Probyn announced the recent closing of $11.6 million in debt financing of the 18.9 MW Cowley Ridge wind farm, Canada's largest, with backing by insurance firms Mutual Life and Imperial Life, which he had arranged (Windpower Monthly, March 1995). He criticised the Alberta electricity industry restructuring initiative, now underway and scheduled to come into effect at the beginning of 1996. The restructuring is expected to establish a competitive wholesale market system and a "poolco" into which generators bid, with daily auctions and with prices set hourly. Probyn claimed the system disadvantages renewable generation by emphasising lowest cost generation and not recognising externalities. He advocated, instead, that it be based upon full cost accounting, such as that being implemented for the first time in Canada in a request for proposals by British Columbia Hydro for up to 300 MW of independent power now being assessed, which is based on the comparative "social costs" of generation.

The conference attracted 55 exhibitors, incorporating those who would have put on displays at the forthcoming CanWEA conference. Overflow exhibition space was required to house wind companies, government departments, photovoltaics, biogas, small hydro developers, and others. "The trade show and the speakers demonstrated that the renewable energy sector consists of real companies with real hardware and successful projects both in Canada and offshore. These can deliver on a host of federal government commitments such as job creation, tax revenue, CO2 emission reduction, technology innovation, export opportunities, and sustainable development," Passmore said.

Among the exhibitors, Dutch Industries of Regina, Saskatchewan, said its 80 kW Lagerwey turbine from Holland, installed at Cambridge Bay and generating power for the North West Territories Power Corp, is attracting keen interest from other remote northern communities. They might emulate its potential for displacing expensive diesel generation. Dutch president Izaak Cruson indicated his company is looking into establishing a company to develop and operate similar projects in the north.

Company news

Canadian wind turbine manufacturer, Sambrabec International, said it plans to scale up its compact 500 watt ducted wind turbine model -- and to build a 1 MW wind farm in Quebec. A second Canadian pioneer, Indal Technologies of Mississauga, Ontario, indicated its intention to return to manufacturing and marketing of vertical axis turbines (VAWTs). The company's booth promoted the Indal 500 kW VAWT, two of which were manufactured in the 1980s. The Atlantic Wind Test Site in Prince Edward Island and Southern California Edison have tested the machines, but they are not currently operating. The machine is based on Indal's 230 kW VAWT, which operated on the Magdalen Islands from 1977, and a series of 50 kW VAWTs operating throughout the world since 1978.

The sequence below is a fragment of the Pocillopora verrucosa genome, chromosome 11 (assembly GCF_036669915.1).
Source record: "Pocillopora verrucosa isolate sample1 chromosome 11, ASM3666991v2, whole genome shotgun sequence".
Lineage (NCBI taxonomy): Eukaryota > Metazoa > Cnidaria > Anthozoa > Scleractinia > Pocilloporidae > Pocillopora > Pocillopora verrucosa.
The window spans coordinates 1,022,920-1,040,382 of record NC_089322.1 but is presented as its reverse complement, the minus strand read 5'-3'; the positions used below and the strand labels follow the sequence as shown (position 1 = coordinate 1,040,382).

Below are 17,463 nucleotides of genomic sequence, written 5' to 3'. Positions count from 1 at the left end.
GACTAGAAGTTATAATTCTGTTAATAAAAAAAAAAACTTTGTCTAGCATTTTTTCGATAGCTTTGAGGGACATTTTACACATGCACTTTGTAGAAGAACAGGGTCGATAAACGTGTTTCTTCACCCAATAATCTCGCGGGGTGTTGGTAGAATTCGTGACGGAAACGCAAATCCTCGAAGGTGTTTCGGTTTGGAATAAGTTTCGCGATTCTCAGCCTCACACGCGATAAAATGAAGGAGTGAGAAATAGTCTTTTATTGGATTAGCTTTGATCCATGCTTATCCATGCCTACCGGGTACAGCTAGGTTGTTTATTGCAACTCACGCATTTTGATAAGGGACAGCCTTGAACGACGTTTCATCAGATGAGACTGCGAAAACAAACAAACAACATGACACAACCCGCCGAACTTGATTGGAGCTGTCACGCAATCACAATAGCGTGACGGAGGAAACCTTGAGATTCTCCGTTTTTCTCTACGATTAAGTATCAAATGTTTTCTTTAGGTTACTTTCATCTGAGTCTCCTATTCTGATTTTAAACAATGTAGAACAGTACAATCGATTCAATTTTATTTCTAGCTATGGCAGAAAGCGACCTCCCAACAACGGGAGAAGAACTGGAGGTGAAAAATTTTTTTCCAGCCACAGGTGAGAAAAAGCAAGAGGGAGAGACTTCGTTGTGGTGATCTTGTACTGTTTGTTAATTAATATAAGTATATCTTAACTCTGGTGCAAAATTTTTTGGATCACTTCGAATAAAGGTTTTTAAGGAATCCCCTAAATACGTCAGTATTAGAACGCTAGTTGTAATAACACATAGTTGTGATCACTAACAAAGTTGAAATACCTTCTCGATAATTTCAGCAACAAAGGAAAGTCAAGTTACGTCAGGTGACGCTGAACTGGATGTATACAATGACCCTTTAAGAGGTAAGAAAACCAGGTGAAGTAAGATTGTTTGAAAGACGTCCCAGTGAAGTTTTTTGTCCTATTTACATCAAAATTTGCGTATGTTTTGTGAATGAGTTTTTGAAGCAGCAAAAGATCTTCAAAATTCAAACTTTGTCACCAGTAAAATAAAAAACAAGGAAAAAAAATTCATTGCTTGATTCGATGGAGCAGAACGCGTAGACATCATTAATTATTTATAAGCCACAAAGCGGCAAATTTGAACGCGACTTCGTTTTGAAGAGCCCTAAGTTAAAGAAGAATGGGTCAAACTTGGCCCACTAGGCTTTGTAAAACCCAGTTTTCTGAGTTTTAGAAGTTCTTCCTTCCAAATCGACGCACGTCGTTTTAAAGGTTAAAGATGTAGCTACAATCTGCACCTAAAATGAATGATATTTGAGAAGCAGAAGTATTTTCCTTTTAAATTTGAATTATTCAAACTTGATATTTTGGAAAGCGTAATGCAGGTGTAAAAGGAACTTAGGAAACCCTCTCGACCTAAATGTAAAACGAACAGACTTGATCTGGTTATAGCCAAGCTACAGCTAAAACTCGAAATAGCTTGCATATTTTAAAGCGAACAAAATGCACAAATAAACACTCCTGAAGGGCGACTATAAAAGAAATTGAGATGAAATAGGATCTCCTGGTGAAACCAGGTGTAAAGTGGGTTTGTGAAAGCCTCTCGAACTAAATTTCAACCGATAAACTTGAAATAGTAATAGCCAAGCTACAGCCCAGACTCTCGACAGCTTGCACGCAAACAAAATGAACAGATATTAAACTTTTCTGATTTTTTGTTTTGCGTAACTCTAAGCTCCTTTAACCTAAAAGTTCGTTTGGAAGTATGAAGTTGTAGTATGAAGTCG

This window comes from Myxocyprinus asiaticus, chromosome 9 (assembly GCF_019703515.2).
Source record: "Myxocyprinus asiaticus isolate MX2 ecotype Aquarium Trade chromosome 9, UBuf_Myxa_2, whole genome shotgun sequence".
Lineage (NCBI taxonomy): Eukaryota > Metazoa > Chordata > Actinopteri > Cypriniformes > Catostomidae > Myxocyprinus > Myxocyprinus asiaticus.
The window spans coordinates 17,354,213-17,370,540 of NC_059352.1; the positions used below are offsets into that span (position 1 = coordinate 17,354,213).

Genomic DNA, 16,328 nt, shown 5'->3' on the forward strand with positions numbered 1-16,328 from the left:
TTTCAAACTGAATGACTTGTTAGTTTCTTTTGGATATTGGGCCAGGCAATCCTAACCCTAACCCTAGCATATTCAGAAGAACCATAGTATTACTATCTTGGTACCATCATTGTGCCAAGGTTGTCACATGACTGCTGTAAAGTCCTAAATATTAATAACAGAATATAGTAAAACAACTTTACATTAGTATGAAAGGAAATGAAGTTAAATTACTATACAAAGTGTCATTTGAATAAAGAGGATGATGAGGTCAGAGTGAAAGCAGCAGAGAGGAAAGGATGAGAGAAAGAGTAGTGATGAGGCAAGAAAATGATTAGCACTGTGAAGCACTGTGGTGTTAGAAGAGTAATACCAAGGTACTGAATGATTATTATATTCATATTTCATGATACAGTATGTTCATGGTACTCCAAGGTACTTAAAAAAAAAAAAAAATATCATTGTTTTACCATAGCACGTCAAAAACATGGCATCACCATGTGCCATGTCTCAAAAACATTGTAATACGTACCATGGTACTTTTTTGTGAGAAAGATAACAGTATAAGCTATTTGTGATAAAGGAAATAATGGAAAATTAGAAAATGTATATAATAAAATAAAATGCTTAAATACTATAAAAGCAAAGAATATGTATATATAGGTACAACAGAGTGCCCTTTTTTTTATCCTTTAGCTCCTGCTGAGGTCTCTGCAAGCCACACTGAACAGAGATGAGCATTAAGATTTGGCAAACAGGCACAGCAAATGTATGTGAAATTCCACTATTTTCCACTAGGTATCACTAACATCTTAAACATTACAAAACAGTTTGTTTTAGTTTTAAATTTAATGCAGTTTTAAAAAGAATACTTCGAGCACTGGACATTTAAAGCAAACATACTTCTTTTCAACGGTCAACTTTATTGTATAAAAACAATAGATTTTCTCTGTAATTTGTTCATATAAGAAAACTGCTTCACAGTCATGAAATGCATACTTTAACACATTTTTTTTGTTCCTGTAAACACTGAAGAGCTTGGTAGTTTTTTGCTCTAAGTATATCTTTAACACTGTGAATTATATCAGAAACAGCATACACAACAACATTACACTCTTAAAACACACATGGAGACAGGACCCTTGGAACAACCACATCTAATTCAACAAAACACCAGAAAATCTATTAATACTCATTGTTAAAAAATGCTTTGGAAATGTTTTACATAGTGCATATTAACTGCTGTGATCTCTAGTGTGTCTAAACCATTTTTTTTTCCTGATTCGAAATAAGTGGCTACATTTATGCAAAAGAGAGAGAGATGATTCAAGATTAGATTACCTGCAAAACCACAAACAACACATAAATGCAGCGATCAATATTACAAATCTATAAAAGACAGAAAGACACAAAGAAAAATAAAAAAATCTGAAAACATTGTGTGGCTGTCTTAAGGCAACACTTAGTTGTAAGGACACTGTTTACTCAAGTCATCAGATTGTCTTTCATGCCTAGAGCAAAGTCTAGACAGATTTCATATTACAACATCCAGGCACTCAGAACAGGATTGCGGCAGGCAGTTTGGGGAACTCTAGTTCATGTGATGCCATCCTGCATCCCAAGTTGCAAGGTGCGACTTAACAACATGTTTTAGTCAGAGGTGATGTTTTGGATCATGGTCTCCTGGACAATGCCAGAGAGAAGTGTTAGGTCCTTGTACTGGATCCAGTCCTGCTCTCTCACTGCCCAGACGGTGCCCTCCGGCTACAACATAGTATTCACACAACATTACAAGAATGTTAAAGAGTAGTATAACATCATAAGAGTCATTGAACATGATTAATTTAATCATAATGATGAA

Electrolyser Corp Ltd. of Toronto, Ontario, announced the formation of its SunFuel Energy Systems Division to market photovoltaic-powered hydrogen producing energy systems. The company also has under development wind powered and other integrated power systems which generate hydrogen via electrolysis to provide electric power and hydrogen fuel on demand. The company is negotiating with wind power companies on possible collaboration.

A Vestas 225 kW wind turbine model from Denmark was on display outside the Chateau Laurier, destined for a US site. It attracted much attention from conference goers and passers-by. Kenetech Windpower of California, Tacke Windpower, the Canadian offshoot of German Tacke Windtechnik, and other wind power companies also exhibited.

Independent wind consultant and author Paul Gipe, of Paul Gipe & Associates of Tehachapi, California, gave a CanWEA-sponsored wind energy seminar on day three of the conference to an attentive crowd, and also a presentation during the plenary session on wind power's global status, which he said is now a $1 billion/year equipment business worldwide, generating some $750 million/year in electrical energy. Day three also held a well attended CanWEA "think tank" session to develop strategies to take advantage of the "opening" in federal policy making. The talks will be continued at the CanWEA annual conference, to be held October 2-4.